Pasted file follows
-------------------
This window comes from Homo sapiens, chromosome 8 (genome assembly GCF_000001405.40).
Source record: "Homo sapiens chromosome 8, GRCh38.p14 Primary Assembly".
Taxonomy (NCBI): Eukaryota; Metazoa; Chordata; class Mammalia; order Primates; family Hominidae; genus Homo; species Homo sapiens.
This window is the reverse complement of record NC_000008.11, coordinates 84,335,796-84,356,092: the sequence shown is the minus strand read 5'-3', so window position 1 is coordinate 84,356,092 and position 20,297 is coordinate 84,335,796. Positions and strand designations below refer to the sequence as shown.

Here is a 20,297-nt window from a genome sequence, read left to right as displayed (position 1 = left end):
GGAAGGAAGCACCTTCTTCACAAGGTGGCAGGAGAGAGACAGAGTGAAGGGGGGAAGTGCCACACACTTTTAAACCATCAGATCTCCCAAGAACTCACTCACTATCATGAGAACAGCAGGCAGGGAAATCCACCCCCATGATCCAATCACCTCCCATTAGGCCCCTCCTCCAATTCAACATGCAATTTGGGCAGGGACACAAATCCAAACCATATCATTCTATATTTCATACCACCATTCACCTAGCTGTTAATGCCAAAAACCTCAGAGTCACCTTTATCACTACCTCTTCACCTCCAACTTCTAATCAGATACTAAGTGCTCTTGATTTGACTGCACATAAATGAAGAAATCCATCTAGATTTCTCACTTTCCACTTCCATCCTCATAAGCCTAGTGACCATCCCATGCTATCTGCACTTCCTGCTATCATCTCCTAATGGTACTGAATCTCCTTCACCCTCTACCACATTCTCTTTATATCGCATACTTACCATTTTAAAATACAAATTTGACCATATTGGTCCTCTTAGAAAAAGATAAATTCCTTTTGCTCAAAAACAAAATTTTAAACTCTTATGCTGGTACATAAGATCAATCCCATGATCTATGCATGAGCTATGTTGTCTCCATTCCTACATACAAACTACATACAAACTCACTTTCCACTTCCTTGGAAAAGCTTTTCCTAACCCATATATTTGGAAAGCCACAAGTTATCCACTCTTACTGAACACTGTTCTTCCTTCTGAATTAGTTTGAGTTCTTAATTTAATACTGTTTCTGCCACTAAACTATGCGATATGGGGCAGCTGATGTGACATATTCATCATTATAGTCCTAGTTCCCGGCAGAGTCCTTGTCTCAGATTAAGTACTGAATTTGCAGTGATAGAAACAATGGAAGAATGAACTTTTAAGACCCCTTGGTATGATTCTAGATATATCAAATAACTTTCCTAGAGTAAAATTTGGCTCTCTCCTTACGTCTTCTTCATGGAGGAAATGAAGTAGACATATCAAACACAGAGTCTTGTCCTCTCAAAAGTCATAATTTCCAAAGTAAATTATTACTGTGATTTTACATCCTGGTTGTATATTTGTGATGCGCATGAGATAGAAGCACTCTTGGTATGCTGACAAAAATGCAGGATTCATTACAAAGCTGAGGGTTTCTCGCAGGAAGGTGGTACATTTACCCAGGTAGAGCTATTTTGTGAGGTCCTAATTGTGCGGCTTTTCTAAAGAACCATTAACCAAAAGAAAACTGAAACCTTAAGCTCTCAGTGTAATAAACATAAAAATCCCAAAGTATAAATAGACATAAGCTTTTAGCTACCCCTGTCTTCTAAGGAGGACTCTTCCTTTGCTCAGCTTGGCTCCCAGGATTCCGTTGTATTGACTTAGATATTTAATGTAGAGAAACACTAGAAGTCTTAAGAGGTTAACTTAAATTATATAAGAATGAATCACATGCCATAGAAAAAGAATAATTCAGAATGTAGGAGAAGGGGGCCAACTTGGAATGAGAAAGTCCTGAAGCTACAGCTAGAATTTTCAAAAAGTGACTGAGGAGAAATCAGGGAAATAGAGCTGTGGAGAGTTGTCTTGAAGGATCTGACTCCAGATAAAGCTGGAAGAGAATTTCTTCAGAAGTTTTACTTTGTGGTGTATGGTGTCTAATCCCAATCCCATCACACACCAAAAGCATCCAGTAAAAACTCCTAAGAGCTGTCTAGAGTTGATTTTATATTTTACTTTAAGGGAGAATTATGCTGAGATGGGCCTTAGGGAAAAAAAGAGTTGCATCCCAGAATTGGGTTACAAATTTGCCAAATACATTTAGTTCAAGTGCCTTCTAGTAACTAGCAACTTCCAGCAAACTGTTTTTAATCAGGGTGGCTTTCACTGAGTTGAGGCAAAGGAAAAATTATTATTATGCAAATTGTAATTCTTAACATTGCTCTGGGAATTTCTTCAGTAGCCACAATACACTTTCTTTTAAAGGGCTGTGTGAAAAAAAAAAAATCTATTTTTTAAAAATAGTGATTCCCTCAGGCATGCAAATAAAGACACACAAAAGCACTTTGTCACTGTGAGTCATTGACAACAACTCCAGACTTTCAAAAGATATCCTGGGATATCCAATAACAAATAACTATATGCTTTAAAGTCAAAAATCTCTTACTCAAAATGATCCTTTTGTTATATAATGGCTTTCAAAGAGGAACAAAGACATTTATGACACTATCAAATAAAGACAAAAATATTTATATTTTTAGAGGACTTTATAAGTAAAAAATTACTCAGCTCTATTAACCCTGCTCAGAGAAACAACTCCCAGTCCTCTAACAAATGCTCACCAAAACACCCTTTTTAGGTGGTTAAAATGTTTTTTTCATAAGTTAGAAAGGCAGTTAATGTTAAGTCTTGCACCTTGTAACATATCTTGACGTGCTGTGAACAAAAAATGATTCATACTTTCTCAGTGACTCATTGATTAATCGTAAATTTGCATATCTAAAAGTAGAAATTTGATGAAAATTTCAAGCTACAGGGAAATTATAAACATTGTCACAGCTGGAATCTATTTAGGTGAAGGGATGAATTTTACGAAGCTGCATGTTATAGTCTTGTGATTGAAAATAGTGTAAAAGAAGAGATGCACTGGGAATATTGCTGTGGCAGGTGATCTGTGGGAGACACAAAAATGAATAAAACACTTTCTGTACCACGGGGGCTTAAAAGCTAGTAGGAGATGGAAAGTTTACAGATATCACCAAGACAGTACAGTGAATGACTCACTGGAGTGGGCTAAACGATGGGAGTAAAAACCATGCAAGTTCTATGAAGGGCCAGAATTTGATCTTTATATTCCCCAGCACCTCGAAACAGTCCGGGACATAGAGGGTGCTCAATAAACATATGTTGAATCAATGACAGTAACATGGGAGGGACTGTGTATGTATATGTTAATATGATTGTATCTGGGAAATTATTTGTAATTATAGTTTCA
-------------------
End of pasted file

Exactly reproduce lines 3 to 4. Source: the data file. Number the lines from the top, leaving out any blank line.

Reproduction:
Taxonomy (NCBI): Eukaryota; Metazoa; Chordata; class Mammalia; order Primates; family Hominidae; genus Homo; species Homo sapiens.
This window is the reverse complement of record NC_000008.11, coordinates 84,335,796-84,356,092: the sequence shown is the minus strand read 5'-3', so window position 1 is coordinate 84,356,092 and position 20,297 is coordinate 84,335,796. Positions and strand designations below refer to the sequence as shown.